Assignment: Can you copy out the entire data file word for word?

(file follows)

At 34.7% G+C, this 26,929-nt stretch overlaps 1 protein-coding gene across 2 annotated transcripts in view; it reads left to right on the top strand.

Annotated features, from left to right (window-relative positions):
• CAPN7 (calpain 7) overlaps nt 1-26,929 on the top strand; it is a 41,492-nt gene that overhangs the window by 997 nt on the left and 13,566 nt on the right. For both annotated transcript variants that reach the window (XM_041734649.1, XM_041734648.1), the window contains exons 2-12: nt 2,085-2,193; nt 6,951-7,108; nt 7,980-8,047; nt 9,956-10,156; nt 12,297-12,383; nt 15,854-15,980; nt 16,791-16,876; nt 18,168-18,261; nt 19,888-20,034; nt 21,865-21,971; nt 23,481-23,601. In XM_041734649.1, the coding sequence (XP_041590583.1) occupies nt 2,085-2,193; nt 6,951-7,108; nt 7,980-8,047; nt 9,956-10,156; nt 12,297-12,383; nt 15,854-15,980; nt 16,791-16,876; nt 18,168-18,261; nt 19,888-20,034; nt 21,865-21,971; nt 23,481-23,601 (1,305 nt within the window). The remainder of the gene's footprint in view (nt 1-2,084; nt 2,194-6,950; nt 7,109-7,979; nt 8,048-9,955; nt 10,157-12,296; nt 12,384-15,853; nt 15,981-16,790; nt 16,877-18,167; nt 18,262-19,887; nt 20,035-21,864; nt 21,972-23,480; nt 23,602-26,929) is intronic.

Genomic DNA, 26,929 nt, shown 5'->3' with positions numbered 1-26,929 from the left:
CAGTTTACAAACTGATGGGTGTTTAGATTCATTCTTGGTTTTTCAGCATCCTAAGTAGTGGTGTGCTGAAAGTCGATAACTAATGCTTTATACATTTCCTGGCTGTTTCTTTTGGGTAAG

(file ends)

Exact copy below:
At 34.7% G+C, this 26,929-nt stretch overlaps 1 protein-coding gene across 2 annotated transcripts in view; it reads left to right on the top strand.

Annotated features, from left to right (window-relative positions):
• CAPN7 (calpain 7) overlaps nt 1-26,929 on the top strand; it is a 41,492-nt gene that overhangs the window by 997 nt on the left and 13,566 nt on the right. For both annotated transcript variants that reach the window (XM_041734649.1, XM_041734648.1), the window contains exons 2-12: nt 2,085-2,193; nt 6,951-7,108; nt 7,980-8,047; nt 9,956-10,156; nt 12,297-12,383; nt 15,854-15,980; nt 16,791-16,876; nt 18,168-18,261; nt 19,888-20,034; nt 21,865-21,971; nt 23,481-23,601. In XM_041734649.1, the coding sequence (XP_041590583.1) occupies nt 2,085-2,193; nt 6,951-7,108; nt 7,980-8,047; nt 9,956-10,156; nt 12,297-12,383; nt 15,854-15,980; nt 16,791-16,876; nt 18,168-18,261; nt 19,888-20,034; nt 21,865-21,971; nt 23,481-23,601 (1,305 nt within the window). The remainder of the gene's footprint in view (nt 1-2,084; nt 2,194-6,950; nt 7,109-7,979; nt 8,048-9,955; nt 10,157-12,296; nt 12,384-15,853; nt 15,981-16,790; nt 16,877-18,167; nt 18,262-19,887; nt 20,035-21,864; nt 21,972-23,480; nt 23,602-26,929) is intronic.

Genomic DNA, 26,929 nt, shown 5'->3' with positions numbered 1-26,929 from the left:
CAGTTTACAAACTGATGGGTGTTTAGATTCATTCTTGGTTTTTCAGCATCCTAAGTAGTGGTGTGCTGAAAGTCGATAACTAATGCTTTATACATTTCCTGGCTGTTTCTTTTGGGTAAG